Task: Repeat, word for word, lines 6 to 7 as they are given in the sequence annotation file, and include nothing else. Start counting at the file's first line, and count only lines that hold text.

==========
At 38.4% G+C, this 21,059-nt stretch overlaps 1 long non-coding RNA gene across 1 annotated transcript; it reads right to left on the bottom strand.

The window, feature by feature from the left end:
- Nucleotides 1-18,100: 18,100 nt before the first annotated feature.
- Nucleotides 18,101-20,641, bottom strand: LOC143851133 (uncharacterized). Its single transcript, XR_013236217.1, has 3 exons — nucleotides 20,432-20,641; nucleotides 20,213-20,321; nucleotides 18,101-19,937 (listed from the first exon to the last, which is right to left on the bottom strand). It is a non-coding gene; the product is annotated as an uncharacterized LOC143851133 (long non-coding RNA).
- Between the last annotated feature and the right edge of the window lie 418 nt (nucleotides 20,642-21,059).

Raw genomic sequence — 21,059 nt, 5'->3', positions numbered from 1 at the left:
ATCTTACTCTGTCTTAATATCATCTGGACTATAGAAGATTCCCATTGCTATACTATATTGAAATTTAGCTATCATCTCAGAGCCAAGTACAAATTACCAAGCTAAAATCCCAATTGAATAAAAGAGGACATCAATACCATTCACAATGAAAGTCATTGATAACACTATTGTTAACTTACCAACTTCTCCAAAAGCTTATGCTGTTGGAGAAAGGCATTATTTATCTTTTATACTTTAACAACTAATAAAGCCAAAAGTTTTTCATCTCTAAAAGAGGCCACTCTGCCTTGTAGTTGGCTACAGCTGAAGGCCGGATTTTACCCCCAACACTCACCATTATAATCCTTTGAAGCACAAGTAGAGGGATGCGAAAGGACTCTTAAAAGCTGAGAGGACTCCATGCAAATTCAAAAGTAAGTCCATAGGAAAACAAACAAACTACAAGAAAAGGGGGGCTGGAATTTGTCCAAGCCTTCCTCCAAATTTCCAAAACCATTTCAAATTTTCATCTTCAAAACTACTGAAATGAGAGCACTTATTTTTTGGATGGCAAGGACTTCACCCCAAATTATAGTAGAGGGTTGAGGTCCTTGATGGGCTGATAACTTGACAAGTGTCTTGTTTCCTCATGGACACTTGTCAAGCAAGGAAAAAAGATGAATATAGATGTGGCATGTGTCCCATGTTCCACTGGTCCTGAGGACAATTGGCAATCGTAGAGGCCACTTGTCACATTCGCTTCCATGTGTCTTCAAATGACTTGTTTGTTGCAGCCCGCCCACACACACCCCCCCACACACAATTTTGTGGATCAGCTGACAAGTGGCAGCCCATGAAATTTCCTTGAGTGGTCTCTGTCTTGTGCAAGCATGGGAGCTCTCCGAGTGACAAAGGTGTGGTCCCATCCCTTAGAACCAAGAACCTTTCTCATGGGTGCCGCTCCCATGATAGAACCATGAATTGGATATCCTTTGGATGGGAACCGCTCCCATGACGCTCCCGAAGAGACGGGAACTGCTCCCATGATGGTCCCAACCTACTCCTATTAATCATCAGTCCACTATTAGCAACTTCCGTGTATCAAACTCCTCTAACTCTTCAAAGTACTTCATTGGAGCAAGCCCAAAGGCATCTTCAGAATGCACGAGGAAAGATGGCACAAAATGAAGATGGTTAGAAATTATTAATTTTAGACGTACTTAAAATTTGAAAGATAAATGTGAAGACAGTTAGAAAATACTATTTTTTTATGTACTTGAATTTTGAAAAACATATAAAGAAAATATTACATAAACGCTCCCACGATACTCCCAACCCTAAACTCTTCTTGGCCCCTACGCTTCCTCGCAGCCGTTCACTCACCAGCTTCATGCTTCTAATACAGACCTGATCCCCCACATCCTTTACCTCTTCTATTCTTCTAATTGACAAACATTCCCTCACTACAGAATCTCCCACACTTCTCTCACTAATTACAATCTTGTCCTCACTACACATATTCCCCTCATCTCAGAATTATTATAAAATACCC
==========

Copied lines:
Raw genomic sequence — 21,059 nt, 5'->3', positions numbered from 1 at the left:
ATCTTACTCTGTCTTAATATCATCTGGACTATAGAAGATTCCCATTGCTATACTATATTGAAATTTAGCTATCATCTCAGAGCCAAGTACAAATTACCAAGCTAAAATCCCAATTGAATAAAAGAGGACATCAATACCATTCACAATGAAAGTCATTGATAACACTATTGTTAACTTACCAACTTCTCCAAAAGCTTATGCTGTTGGAGAAAGGCATTATTTATCTTTTATACTTTAACAACTAATAAAGCCAAAAGTTTTTCATCTCTAAAAGAGGCCACTCTGCCTTGTAGTTGGCTACAGCTGAAGGCCGGATTTTACCCCCAACACTCACCATTATAATCCTTTGAAGCACAAGTAGAGGGATGCGAAAGGACTCTTAAAAGCTGAGAGGACTCCATGCAAATTCAAAAGTAAGTCCATAGGAAAACAAACAAACTACAAGAAAAGGGGGGCTGGAATTTGTCCAAGCCTTCCTCCAAATTTCCAAAACCATTTCAAATTTTCATCTTCAAAACTACTGAAATGAGAGCACTTATTTTTTGGATGGCAAGGACTTCACCCCAAATTATAGTAGAGGGTTGAGGTCCTTGATGGGCTGATAACTTGACAAGTGTCTTGTTTCCTCATGGACACTTGTCAAGCAAGGAAAAAAGATGAATATAGATGTGGCATGTGTCCCATGTTCCACTGGTCCTGAGGACAATTGGCAATCGTAGAGGCCACTTGTCACATTCGCTTCCATGTGTCTTCAAATGACTTGTTTGTTGCAGCCCGCCCACACACACCCCCCCACACACAATTTTGTGGATCAGCTGACAAGTGGCAGCCCATGAAATTTCCTTGAGTGGTCTCTGTCTTGTGCAAGCATGGGAGCTCTCCGAGTGACAAAGGTGTGGTCCCATCCCTTAGAACCAAGAACCTTTCTCATGGGTGCCGCTCCCATGATAGAACCATGAATTGGATATCCTTTGGATGGGAACCGCTCCCATGACGCTCCCGAAGAGACGGGAACTGCTCCCATGATGGTCCCAACCTACTCCTATTAATCATCAGTCCACTATTAGCAACTTCCGTGTATCAAACTCCTCTAACTCTTCAAAGTACTTCATTGGAGCAAGCCCAAAGGCATCTTCAGAATGCACGAGGAAAGATGGCACAAAATGAAGATGGTTAGAAATTATTAATTTTAGACGTACTTAAAATTTGAAAGATAAATGTGAAGACAGTTAGAAAATACTATTTTTTTATGTACTTGAATTTTGAAAAACATATAAAGAAAATATTACATAAACGCTCCCACGATACTCCCAACCCTAAACTCTTCTTGGCCCCTACGCTTCCTCGCAGCCGTTCACTCACCAGCTTCATGCTTCTAATACAGACCTGATCCCCCACATCCTTTACCTCTTCTATTCTTCTAATTGACAAACATTCCCTCACTACAGAATCTCCCACACTTCTCTCACTAATTACAATCTTGTCCTCACTACACATATTCCCCTCATCTCAGAATTATTATAAAATACCC